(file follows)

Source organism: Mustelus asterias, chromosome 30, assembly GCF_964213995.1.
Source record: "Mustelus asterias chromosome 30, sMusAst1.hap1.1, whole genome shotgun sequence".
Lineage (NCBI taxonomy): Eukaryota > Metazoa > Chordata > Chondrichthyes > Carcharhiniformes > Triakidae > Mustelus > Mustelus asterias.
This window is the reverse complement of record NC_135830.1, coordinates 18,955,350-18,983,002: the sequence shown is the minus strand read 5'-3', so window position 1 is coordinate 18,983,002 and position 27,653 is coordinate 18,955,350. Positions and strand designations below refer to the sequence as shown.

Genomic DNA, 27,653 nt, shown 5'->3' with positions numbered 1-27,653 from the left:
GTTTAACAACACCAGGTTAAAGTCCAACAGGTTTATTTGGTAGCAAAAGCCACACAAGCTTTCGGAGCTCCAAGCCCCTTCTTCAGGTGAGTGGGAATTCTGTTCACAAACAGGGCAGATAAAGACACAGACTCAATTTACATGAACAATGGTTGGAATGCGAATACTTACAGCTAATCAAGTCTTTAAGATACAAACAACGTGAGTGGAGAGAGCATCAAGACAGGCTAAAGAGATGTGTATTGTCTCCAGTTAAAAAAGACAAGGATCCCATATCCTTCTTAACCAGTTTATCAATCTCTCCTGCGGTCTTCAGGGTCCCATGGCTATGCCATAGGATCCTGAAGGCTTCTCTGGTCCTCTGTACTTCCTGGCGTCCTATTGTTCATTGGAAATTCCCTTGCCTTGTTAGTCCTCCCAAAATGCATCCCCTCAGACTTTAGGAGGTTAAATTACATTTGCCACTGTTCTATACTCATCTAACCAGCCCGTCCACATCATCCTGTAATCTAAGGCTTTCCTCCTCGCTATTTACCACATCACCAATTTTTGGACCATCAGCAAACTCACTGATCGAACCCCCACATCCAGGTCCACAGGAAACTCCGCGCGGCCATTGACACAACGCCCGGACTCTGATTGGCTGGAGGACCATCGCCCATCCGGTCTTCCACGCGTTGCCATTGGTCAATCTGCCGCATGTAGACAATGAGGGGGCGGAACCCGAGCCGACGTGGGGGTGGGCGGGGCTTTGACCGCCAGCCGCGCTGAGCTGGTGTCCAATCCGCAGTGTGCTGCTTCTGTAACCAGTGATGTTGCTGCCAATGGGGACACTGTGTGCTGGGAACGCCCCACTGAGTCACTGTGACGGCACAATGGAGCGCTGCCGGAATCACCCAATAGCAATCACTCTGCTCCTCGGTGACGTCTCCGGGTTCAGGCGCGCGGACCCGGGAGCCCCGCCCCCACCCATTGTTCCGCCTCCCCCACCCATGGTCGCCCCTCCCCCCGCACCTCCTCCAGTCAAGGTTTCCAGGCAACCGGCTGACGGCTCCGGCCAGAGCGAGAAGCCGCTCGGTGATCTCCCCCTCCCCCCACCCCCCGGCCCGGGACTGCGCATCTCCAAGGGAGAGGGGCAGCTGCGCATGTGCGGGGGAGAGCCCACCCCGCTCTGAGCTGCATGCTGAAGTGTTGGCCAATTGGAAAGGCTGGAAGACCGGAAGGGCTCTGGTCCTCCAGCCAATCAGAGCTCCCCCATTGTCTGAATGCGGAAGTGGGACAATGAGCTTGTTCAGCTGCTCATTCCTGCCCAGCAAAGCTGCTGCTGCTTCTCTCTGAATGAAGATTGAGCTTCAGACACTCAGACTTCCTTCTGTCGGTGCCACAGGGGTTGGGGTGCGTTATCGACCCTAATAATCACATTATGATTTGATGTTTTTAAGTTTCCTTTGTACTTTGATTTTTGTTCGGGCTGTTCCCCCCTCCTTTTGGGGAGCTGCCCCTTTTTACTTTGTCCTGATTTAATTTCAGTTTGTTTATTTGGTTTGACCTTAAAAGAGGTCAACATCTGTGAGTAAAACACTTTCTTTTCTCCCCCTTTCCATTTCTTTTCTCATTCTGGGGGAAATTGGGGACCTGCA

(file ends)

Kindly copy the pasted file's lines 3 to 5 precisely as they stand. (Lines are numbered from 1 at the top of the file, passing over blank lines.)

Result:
Lineage (NCBI taxonomy): Eukaryota > Metazoa > Chordata > Chondrichthyes > Carcharhiniformes > Triakidae > Mustelus > Mustelus asterias.
This window is the reverse complement of record NC_135830.1, coordinates 18,955,350-18,983,002: the sequence shown is the minus strand read 5'-3', so window position 1 is coordinate 18,983,002 and position 27,653 is coordinate 18,955,350. Positions and strand designations below refer to the sequence as shown.

Genomic DNA, 27,653 nt, shown 5'->3' with positions numbered 1-27,653 from the left: